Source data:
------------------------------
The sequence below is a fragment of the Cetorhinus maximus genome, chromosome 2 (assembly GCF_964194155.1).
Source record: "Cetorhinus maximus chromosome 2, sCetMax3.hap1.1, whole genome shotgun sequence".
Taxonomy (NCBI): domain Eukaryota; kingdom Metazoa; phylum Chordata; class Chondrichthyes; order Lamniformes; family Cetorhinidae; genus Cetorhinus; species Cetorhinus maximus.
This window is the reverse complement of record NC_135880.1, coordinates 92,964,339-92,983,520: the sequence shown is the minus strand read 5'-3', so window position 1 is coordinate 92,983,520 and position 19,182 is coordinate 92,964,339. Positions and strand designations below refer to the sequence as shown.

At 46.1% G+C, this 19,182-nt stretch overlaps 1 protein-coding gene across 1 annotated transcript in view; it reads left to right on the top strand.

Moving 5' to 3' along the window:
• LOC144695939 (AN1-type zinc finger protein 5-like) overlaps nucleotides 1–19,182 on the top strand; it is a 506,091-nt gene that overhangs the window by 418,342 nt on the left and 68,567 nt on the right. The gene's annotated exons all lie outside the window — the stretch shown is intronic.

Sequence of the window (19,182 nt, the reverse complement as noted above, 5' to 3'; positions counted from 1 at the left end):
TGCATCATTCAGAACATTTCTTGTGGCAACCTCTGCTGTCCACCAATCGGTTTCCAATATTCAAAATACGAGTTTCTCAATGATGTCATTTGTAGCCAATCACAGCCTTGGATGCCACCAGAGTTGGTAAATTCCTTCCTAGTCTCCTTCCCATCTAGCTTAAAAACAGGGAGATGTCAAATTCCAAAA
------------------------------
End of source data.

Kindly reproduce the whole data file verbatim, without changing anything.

The sequence below is a fragment of the Cetorhinus maximus genome, chromosome 2 (assembly GCF_964194155.1).
Source record: "Cetorhinus maximus chromosome 2, sCetMax3.hap1.1, whole genome shotgun sequence".
Taxonomy (NCBI): domain Eukaryota; kingdom Metazoa; phylum Chordata; class Chondrichthyes; order Lamniformes; family Cetorhinidae; genus Cetorhinus; species Cetorhinus maximus.
This window is the reverse complement of record NC_135880.1, coordinates 92,964,339-92,983,520: the sequence shown is the minus strand read 5'-3', so window position 1 is coordinate 92,983,520 and position 19,182 is coordinate 92,964,339. Positions and strand designations below refer to the sequence as shown.

At 46.1% G+C, this 19,182-nt stretch overlaps 1 protein-coding gene across 1 annotated transcript in view; it reads left to right on the top strand.

Moving 5' to 3' along the window:
• LOC144695939 (AN1-type zinc finger protein 5-like) overlaps nucleotides 1–19,182 on the top strand; it is a 506,091-nt gene that overhangs the window by 418,342 nt on the left and 68,567 nt on the right. The gene's annotated exons all lie outside the window — the stretch shown is intronic.

Sequence of the window (19,182 nt, the reverse complement as noted above, 5' to 3'; positions counted from 1 at the left end):
TGCATCATTCAGAACATTTCTTGTGGCAACCTCTGCTGTCCACCAATCGGTTTCCAATATTCAAAATACGAGTTTCTCAATGATGTCATTTGTAGCCAATCACAGCCTTGGATGCCACCAGAGTTGGTAAATTCCTTCCTAGTCTCCTTCCCATCTAGCTTAAAAACAGGGAGATGTCAAATTCCAAAA